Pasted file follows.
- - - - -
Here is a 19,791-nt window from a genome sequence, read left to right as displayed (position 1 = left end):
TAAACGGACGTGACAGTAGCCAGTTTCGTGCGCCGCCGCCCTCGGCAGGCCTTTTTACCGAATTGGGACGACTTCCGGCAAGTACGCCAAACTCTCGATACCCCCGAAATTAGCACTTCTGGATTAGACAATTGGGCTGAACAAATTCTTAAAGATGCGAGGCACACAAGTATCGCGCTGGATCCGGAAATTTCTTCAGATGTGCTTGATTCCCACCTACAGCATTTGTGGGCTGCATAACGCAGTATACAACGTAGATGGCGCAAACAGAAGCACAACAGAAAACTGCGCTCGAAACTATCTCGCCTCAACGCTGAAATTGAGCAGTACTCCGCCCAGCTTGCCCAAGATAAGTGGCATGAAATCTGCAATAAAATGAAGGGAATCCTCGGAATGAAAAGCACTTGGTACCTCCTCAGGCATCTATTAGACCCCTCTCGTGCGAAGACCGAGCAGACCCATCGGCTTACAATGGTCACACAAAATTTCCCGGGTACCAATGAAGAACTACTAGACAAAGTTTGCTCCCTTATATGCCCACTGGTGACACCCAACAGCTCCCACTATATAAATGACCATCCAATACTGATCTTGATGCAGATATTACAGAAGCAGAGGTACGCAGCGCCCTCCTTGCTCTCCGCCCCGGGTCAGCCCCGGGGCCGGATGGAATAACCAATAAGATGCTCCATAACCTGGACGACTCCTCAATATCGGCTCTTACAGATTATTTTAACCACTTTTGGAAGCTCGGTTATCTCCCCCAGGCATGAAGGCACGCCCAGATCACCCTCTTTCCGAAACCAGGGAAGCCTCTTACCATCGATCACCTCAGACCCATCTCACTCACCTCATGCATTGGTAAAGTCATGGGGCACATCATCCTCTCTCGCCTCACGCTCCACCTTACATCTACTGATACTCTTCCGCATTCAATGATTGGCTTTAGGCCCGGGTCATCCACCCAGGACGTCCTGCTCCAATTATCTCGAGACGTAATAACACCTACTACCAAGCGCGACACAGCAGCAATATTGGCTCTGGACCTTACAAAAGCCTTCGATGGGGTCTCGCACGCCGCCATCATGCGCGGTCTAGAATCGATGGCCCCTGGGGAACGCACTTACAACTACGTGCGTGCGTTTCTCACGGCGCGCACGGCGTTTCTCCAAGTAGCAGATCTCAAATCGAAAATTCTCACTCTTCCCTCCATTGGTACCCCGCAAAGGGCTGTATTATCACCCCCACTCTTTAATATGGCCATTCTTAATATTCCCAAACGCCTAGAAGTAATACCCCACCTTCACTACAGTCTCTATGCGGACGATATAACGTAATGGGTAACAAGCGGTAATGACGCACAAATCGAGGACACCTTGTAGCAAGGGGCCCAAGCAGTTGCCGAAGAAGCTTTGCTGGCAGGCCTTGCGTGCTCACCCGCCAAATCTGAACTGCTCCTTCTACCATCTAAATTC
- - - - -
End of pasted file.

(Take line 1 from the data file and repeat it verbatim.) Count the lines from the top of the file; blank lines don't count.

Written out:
Here is a 19,791-nt window from a genome sequence, read left to right as displayed (position 1 = left end):